posted by jetlagaddict at 5:42 PM on September 19, 2014

> piddly little rivers

With killer-cold water in them, no? This is about the bay proper, not the A. & S. "I made a series of mistakes that culminated in the worst sailing accident of my life, and almost took me to the bottom of the ocean."
posted by morganw at 7:08 PM on September 19, 2014

I particularly liked this section.
There are other problems that a non-canoeist might not anticipate. Mud, for example. I have an agreement with my wife that my method of commuting will not add significantly to her laundry pile, and my muddy trousers often test the limits of that agreement. Things are worst in the aftermath of high water, when the emergent riverbank has a consistency almost impossible to describe; Mark Twain's "too thick to drink, too thin to plow" comes close. It is easy to sink in shin-deep. A clothes brush at the office helps, but there still are days when I must try to maintain my dignity with patches of dried mud on the lower third of my trousers.
posted by zamboni at 7:15 PM on September 19, 2014 [1 favorite]

Kid Charlemagne, it may be happening in the Bay, but I doubt it. There is a very strong cross current, a lot of chop, and a lot of larger ship traffic in and out of the Bay. There's totally beach access on either end, but you'd have difficulty mooring your dinghy on the SF end somewhere (there's no free parking, not even in the ocean.) And any rental boat will be more expensive than the damn bridge toll.

And we have a ferry, anyway.

When I was in school. In Humboldt County and my parents lived in southern California, my dad always wanted to pick me up and go home for the summer by sailing down the coast, but logistically we could never make it happen. I suppose if we were just downriver it would have been different. Lucky spooks.
posted by blnkfrnk at 8:13 PM on September 19, 2014

There is at least one guy who regularly kayaks to work in the Bay Area, and during the BART strike, a different guy took his own boat across the bay, and Uber offered free commutes by sailboat.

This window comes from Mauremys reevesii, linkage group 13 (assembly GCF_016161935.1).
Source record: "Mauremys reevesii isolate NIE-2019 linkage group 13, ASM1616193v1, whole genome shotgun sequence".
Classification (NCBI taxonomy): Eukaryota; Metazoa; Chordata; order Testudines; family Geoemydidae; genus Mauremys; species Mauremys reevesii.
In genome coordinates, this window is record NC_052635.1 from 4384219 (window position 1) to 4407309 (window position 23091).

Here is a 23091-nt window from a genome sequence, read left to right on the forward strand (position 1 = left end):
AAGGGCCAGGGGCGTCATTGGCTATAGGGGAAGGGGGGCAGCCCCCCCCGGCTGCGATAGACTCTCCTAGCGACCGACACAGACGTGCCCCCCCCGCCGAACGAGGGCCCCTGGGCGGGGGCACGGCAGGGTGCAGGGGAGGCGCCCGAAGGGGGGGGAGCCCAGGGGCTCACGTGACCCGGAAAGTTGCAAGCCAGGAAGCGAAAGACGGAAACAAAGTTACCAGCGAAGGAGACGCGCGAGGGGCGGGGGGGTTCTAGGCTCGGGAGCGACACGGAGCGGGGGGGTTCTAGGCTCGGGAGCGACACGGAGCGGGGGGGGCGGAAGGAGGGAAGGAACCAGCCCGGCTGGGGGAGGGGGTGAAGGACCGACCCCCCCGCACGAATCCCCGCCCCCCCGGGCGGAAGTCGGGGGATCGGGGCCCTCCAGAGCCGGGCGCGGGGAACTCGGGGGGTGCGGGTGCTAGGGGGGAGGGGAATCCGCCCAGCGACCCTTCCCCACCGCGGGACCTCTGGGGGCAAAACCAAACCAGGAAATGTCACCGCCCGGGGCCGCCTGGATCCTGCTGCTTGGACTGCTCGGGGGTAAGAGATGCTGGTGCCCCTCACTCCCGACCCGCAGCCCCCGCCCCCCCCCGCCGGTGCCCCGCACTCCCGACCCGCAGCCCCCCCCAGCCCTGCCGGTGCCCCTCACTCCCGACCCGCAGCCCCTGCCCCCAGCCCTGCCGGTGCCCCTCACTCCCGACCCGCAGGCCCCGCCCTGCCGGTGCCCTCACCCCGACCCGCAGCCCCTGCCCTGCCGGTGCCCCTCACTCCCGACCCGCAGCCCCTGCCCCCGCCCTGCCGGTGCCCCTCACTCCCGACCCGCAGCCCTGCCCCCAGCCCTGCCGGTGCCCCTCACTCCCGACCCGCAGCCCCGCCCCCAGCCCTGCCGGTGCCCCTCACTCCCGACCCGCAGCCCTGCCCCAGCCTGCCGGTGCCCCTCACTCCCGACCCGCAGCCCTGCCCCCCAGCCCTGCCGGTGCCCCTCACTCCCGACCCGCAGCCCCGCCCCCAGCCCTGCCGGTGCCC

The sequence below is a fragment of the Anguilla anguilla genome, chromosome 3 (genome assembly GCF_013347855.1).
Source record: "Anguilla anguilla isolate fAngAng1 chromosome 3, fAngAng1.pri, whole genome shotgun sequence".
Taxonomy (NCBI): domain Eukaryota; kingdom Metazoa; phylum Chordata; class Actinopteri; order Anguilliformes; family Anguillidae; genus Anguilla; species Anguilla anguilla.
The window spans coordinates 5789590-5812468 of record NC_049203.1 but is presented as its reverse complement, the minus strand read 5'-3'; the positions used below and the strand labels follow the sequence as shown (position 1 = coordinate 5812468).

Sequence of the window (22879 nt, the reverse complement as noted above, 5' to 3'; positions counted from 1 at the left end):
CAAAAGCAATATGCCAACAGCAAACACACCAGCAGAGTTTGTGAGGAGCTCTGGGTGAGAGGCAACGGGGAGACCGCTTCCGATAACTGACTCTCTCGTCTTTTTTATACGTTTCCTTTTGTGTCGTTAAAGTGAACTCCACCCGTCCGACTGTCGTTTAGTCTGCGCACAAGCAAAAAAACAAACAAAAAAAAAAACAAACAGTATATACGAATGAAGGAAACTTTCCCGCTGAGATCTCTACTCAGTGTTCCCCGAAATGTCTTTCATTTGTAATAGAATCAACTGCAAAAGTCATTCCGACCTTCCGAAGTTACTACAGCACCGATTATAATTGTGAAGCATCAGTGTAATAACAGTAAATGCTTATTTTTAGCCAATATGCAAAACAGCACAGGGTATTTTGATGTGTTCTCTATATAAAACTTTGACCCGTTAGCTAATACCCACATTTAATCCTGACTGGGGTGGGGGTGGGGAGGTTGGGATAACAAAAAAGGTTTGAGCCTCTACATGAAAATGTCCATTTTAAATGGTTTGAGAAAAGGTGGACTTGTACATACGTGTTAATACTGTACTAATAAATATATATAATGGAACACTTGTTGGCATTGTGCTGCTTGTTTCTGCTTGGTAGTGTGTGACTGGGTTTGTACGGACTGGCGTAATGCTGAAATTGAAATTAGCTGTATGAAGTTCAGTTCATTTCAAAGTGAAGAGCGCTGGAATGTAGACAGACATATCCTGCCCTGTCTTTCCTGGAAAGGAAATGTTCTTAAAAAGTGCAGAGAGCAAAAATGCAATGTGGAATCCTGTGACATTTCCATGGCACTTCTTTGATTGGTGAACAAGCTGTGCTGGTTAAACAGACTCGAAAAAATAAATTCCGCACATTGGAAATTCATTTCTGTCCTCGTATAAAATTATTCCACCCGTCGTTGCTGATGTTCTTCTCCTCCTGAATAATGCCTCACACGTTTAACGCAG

posted by rhiannonstone at 10:37 PM on September 19, 2014 [1 favorite]

Having spent many hours stuck on the American Legion bridge (the only Potomac crossing in that area) I've considered this.

I also thought this was common knowledge/DC folklore, if not specifically CIA agents. I had a high school math teacher who had a weekly bike + canoe trip to visit his mom in Bethesda.

As for agents walking on to campus in mud covered trousers? They would be 100% cool with it. The CIA has a vested interest in its employees having hobbies that keep them happy fulfilled employees who are not going to add some "excitement" to their lives.
posted by fontophilic at 7:11 AM on September 20, 2014

There's a guy in Boston who commutes by kayak.
posted by A dead Quaker at 7:35 AM on September 20, 2014

I asked my dad, and he confirmed that he had written about the CIA canoe guys back in the day for the Post, so nothing classified about it. Still a fun story, though.
posted by tavella at 5:24 PM on September 20, 2014

My office is moving closer to the Willamette in October, unfortunately there aren't good places to tie up along the downtown side of the waterfront in Portland. I could see myself doing morning kayak paddles before work now that it would be withing walking distance.
posted by mrzarquon at 9:49 AM on September 21, 2014